While facial recognition tech is pretty handy, and even still somewhat jaw-dropping when applied to personal technology, such as Apple’s Face ID, which is found on iPhones, widespread use of the technology in public by private and governmental organizations risks turning where we live into a surveillance society the likes of which even Orwell would find alarming.
Yet facial recognition is starting to show up wherever large crowds of people congregate—from sports stadia to airports. Or, when it comes to China, literally everywhere. While the technology does have some clear benefits, it also raises massive privacy concerns. Should corporations, businesses, or even governments be allowed to identify and track us wherever we go?
That’s one of the questions the European Commission is contemplating and is a reason why the commission is considering a ban on all facial recognition technology in public places for three to five years, reports the BBC. The reasoning is that facial recognition tech is so new, yet rolling out so quickly, we simply can’t know all the risks and drawbacks associated with it.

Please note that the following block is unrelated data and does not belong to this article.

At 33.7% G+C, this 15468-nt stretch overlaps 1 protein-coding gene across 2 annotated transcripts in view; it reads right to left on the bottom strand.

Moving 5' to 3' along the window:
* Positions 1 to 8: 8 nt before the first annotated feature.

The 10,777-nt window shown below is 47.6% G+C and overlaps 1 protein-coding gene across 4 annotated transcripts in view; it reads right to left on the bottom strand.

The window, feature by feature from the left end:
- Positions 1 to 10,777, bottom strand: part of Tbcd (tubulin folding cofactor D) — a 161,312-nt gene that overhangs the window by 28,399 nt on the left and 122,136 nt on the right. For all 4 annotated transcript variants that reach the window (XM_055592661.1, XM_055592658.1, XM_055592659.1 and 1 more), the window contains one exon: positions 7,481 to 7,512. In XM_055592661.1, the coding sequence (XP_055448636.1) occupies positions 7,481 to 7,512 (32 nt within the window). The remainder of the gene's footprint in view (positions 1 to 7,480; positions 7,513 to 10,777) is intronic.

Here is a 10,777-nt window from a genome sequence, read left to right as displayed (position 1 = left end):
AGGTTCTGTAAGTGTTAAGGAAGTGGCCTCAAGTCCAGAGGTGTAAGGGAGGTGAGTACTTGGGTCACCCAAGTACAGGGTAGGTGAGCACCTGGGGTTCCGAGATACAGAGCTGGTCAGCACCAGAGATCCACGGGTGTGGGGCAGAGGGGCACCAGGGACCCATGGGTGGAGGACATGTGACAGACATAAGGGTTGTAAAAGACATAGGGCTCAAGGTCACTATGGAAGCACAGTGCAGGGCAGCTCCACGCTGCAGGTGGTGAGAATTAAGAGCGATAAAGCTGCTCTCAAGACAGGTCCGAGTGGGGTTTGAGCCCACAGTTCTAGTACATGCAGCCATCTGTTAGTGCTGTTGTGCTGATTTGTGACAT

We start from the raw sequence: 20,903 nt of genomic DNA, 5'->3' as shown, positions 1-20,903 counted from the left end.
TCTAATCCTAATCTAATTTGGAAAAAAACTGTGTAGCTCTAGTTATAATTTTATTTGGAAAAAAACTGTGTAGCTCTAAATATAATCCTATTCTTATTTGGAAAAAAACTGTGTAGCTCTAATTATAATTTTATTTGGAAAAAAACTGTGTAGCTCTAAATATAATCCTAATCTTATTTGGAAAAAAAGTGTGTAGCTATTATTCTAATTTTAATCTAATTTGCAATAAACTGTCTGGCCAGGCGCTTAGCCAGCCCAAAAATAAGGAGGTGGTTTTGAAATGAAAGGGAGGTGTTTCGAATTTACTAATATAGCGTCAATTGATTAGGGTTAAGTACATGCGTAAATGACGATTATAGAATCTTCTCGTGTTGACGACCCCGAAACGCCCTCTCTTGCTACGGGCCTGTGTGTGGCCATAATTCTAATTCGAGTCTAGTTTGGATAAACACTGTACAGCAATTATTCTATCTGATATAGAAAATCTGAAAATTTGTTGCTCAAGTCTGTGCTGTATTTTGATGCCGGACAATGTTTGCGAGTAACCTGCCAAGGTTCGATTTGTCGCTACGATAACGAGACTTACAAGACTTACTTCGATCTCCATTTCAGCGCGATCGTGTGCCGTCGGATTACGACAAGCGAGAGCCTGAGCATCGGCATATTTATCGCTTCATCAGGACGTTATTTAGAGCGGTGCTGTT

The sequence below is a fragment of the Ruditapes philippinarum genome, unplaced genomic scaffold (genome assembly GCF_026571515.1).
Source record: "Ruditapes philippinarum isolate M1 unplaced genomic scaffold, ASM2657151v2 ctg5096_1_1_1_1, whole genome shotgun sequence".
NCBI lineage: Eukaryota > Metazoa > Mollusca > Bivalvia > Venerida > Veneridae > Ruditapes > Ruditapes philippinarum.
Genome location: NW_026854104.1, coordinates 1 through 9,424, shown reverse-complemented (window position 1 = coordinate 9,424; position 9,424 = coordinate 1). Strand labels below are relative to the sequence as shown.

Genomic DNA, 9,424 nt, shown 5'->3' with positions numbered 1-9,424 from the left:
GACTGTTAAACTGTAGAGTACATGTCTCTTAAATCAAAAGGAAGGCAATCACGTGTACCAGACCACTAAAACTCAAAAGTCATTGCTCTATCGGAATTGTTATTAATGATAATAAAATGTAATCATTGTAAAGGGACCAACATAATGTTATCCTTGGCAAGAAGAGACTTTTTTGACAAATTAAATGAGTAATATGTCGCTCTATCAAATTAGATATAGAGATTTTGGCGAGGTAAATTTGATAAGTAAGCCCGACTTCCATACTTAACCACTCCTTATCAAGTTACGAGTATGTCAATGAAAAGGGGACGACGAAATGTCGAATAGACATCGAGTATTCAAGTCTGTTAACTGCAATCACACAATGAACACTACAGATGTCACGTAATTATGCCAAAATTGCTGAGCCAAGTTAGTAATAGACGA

During the three– to five-year ban, “a sound methodology for assessing the impacts of this technology and possible risk management measures could be identified and developed,” the EC’s 18-page white paper on the subject says.
One such risk of the technology is that current facial recognition methods are far from perfect, and many times the systems powering facial recognition are racially biased. Given that, the European Commission’s recommendation seems like the logical, reasonable thing to do. But when did logic and reason ever apply to the breakneck pace of technological innovation?